Wyatt Russell and Brent Jennings
Photo: Michael Moriatis (AMC)
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This discussion about the effects of the “Tao of Dud” has been an ongoing one, both in the show and the comments sections of these reviews. Years ago, I would have just been frustrated by a character like Dud, Wyatt Russell’s charms notwithstanding. But while even contemporary me recognizes his flaws, when Dud describes the simple future he wants El Confidente to make happen through one of his paintings, I know he’s doing his best. Does he also do some harm along the way? Yes, but who hasn’t? And yet, that doesn’t mean that we or the show should gloss over the consequences of his actions. To wit, there’s Ernie and Dud’s exchange in “Estrella y Mar” with the gift-basket guy turned bookstore employee, who makes a mealy-mouthed apology—“Sorry you guys got caught up” in Captain/Gary Green’s (Bruce Campbell) schemes—while hiding behind the old “but I had to make a living” line.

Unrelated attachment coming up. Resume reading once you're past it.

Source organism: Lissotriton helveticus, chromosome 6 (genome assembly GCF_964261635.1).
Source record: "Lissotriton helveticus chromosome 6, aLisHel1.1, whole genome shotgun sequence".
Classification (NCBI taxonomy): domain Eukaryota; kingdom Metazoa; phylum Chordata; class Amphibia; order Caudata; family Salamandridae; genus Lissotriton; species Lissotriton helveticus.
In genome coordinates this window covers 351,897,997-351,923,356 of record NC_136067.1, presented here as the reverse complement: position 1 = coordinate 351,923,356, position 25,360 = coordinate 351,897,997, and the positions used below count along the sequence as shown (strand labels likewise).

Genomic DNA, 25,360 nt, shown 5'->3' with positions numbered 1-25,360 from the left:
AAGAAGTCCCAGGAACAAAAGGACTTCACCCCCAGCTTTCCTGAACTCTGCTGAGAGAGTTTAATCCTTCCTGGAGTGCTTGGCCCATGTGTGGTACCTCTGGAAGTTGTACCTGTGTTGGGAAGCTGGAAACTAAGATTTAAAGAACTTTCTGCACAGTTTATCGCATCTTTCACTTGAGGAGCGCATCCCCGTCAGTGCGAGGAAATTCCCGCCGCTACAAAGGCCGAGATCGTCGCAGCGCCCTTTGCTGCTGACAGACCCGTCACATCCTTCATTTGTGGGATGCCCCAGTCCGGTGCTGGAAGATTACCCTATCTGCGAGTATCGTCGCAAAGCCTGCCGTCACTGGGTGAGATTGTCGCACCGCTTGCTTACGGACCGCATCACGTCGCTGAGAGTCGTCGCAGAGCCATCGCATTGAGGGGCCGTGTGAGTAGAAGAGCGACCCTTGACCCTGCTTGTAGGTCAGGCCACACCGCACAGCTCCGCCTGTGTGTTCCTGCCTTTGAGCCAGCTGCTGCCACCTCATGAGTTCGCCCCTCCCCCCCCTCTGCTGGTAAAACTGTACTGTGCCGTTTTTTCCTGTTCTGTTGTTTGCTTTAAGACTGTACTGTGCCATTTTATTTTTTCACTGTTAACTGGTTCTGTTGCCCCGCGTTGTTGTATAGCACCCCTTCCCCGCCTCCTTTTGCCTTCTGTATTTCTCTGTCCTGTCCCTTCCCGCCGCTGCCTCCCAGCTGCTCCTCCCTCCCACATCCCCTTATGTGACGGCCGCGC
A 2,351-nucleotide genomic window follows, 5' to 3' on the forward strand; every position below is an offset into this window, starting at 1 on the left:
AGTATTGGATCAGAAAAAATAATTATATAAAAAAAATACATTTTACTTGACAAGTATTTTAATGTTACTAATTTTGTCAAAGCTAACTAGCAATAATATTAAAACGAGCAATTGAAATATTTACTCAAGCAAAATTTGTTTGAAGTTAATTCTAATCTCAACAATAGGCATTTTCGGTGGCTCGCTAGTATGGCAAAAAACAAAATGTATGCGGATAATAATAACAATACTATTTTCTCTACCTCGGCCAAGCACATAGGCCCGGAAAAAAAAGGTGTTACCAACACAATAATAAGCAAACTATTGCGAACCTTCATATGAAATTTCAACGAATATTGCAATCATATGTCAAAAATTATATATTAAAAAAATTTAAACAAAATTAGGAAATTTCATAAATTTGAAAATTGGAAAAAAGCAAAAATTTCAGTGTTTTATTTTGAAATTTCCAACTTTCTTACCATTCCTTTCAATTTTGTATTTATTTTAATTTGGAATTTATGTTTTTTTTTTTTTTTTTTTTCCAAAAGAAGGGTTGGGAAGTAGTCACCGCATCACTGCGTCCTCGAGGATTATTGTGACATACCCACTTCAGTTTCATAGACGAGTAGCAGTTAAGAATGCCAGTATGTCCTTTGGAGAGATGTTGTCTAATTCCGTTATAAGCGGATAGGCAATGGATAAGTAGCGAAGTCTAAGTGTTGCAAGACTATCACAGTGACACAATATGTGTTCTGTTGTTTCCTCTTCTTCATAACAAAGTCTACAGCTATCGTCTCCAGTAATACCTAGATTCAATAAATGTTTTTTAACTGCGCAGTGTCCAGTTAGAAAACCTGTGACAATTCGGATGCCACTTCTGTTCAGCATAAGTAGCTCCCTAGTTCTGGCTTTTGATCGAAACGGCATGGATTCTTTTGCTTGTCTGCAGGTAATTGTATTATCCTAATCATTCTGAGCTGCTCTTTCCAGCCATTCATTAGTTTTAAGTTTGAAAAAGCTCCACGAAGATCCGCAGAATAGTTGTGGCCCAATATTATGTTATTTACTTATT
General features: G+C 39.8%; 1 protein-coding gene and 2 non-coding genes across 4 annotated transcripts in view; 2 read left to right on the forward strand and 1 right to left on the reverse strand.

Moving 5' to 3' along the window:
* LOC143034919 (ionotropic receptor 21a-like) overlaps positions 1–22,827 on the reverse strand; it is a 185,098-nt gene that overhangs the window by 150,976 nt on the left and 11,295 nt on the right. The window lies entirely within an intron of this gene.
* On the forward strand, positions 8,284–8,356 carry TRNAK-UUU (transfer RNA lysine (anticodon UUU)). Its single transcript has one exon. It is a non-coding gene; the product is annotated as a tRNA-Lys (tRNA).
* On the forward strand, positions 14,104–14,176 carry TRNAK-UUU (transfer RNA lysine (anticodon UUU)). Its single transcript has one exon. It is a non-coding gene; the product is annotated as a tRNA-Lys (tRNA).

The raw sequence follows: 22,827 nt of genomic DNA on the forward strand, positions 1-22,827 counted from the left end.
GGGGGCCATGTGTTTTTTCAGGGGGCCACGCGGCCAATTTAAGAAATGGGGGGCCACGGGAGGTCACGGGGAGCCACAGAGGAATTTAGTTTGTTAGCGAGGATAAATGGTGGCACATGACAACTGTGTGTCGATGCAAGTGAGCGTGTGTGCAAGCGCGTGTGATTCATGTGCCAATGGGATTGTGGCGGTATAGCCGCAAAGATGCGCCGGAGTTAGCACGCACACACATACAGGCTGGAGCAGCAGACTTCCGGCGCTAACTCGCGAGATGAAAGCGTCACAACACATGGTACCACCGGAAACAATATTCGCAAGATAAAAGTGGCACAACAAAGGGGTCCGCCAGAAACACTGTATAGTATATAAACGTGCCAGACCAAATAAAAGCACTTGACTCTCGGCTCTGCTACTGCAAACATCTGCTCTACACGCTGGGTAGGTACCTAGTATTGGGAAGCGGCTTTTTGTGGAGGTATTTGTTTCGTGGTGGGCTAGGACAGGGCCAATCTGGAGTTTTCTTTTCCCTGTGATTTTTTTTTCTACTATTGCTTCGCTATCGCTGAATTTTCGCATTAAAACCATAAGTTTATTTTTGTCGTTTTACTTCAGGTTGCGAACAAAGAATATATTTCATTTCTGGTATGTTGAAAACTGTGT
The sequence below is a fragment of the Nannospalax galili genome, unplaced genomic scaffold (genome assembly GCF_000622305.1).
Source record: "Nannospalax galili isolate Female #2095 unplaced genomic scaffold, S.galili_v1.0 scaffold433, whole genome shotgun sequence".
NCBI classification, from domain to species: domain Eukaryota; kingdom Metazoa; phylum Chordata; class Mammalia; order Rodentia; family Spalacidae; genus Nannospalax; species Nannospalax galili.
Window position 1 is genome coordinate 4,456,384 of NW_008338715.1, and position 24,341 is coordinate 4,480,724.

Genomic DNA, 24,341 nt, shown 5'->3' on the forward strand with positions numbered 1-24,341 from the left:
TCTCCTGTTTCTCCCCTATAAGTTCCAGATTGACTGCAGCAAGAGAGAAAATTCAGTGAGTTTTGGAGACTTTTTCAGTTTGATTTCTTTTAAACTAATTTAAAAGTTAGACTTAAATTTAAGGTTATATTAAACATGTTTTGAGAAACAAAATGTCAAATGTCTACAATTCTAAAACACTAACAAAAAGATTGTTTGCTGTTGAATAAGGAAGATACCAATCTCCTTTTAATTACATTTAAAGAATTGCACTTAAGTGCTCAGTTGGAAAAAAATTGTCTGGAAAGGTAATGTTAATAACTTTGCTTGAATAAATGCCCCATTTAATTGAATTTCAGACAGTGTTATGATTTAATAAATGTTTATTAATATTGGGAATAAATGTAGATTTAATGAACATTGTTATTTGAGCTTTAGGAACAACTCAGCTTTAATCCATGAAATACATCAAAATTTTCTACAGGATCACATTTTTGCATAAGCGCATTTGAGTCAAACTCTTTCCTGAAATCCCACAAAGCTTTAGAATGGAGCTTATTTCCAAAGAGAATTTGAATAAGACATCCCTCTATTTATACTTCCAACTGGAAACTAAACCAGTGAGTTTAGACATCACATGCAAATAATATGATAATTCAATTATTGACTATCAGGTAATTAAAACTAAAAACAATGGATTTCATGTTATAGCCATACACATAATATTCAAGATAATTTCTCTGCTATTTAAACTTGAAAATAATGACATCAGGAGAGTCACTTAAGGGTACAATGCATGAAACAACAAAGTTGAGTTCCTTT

Connie’s storyline this season has a similar beat—she’s also been ailing, and also been trying to find a way to get better. She returns to Long Beach with the “remedy” for her mysterious illness, but the same unwillingness to choose between Scott and Ernie. Linda Emond makes Connie’s frustration palpable when she tells Scott and Ernie that she can’t worry about making the situation easier for them, she has to focus on making it easier for herself. There’s a certain selfishness to that statement and we see how her absence has affected them both (though it’s taken a greater toll on Scott, it would seem). It’s also very honest, and may be just what they all need to hear right now. Of course, Dud does get his comeuppance this hour, as he has to quit one of his Temp Joy gigs because he ended up assigned to Beth’s workplace, where Tim also happens to work (and is where the two actually met). He isn’t really given the choice to bow out of his marriage—as Liz notes after Blaise accidentally shoots a nail into Beth’s hand, “crucifixion is grounds for divorce.” Still, I believe Dud when he says that he learned his place after seeing Tim and Beth together in the hospital.